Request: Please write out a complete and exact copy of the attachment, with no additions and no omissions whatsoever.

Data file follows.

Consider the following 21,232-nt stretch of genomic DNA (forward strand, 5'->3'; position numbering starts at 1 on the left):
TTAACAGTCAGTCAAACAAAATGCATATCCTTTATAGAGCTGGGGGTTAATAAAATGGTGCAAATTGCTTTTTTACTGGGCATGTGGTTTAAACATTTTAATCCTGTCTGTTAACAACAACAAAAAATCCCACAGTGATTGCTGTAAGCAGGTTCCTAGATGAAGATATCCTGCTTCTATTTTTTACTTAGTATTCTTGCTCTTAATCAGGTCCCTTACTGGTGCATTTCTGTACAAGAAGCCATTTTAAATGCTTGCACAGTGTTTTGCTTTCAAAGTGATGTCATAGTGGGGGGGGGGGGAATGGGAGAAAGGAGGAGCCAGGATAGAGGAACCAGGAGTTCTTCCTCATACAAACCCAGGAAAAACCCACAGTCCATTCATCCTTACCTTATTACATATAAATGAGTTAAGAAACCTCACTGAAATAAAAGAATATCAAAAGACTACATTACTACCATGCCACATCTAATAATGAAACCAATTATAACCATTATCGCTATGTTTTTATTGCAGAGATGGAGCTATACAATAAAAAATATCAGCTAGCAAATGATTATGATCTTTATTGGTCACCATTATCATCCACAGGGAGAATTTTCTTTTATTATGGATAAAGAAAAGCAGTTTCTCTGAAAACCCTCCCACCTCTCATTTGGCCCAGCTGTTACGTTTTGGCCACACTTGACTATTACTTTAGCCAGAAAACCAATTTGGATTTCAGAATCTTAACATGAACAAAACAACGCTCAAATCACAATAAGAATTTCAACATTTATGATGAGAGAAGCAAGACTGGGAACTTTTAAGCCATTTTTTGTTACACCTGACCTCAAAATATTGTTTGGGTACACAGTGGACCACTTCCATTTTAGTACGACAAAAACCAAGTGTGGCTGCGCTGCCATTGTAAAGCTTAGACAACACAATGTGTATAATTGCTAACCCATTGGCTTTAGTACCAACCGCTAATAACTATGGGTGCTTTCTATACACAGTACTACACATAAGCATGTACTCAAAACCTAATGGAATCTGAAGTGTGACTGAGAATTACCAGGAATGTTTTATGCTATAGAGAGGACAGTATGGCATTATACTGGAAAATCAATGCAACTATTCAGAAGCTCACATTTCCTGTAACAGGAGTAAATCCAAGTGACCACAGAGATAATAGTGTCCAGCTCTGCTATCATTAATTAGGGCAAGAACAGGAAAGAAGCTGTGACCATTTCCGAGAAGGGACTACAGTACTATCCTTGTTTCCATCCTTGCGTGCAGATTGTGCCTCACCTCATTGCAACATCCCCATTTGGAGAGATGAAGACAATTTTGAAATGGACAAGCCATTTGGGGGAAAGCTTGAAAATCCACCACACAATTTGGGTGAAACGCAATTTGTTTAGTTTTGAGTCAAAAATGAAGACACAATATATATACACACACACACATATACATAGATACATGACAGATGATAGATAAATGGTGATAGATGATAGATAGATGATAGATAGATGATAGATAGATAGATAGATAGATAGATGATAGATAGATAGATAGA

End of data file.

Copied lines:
Consider the following 21,232-nt stretch of genomic DNA (forward strand, 5'->3'; position numbering starts at 1 on the left):
TTAACAGTCAGTCAAACAAAATGCATATCCTTTATAGAGCTGGGGGTTAATAAAATGGTGCAAATTGCTTTTTTACTGGGCATGTGGTTTAAACATTTTAATCCTGTCTGTTAACAACAACAAAAAATCCCACAGTGATTGCTGTAAGCAGGTTCCTAGATGAAGATATCCTGCTTCTATTTTTTACTTAGTATTCTTGCTCTTAATCAGGTCCCTTACTGGTGCATTTCTGTACAAGAAGCCATTTTAAATGCTTGCACAGTGTTTTGCTTTCAAAGTGATGTCATAGTGGGGGGGGGGGGAATGGGAGAAAGGAGGAGCCAGGATAGAGGAACCAGGAGTTCTTCCTCATACAAACCCAGGAAAAACCCACAGTCCATTCATCCTTACCTTATTACATATAAATGAGTTAAGAAACCTCACTGAAATAAAAGAATATCAAAAGACTACATTACTACCATGCCACATCTAATAATGAAACCAATTATAACCATTATCGCTATGTTTTTATTGCAGAGATGGAGCTATACAATAAAAAATATCAGCTAGCAAATGATTATGATCTTTATTGGTCACCATTATCATCCACAGGGAGAATTTTCTTTTATTATGGATAAAGAAAAGCAGTTTCTCTGAAAACCCTCCCACCTCTCATTTGGCCCAGCTGTTACGTTTTGGCCACACTTGACTATTACTTTAGCCAGAAAACCAATTTGGATTTCAGAATCTTAACATGAACAAAACAACGCTCAAATCACAATAAGAATTTCAACATTTATGATGAGAGAAGCAAGACTGGGAACTTTTAAGCCATTTTTTGTTACACCTGACCTCAAAATATTGTTTGGGTACACAGTGGACCACTTCCATTTTAGTACGACAAAAACCAAGTGTGGCTGCGCTGCCATTGTAAAGCTTAGACAACACAATGTGTATAATTGCTAACCCATTGGCTTTAGTACCAACCGCTAATAACTATGGGTGCTTTCTATACACAGTACTACACATAAGCATGTACTCAAAACCTAATGGAATCTGAAGTGTGACTGAGAATTACCAGGAATGTTTTATGCTATAGAGAGGACAGTATGGCATTATACTGGAAAATCAATGCAACTATTCAGAAGCTCACATTTCCTGTAACAGGAGTAAATCCAAGTGACCACAGAGATAATAGTGTCCAGCTCTGCTATCATTAATTAGGGCAAGAACAGGAAAGAAGCTGTGACCATTTCCGAGAAGGGACTACAGTACTATCCTTGTTTCCATCCTTGCGTGCAGATTGTGCCTCACCTCATTGCAACATCCCCATTTGGAGAGATGAAGACAATTTTGAAATGGACAAGCCATTTGGGGGAAAGCTTGAAAATCCACCACACAATTTGGGTGAAACGCAATTTGTTTAGTTTTGAGTCAAAAATGAAGACACAATATATATACACACACACACATATACATAGATACATGACAGATGATAGATAAATGGTGATAGATGATAGATAGATGATAGATAGATGATAGATAGATAGATAGATAGATAGATGATAGATAGATAGATAGA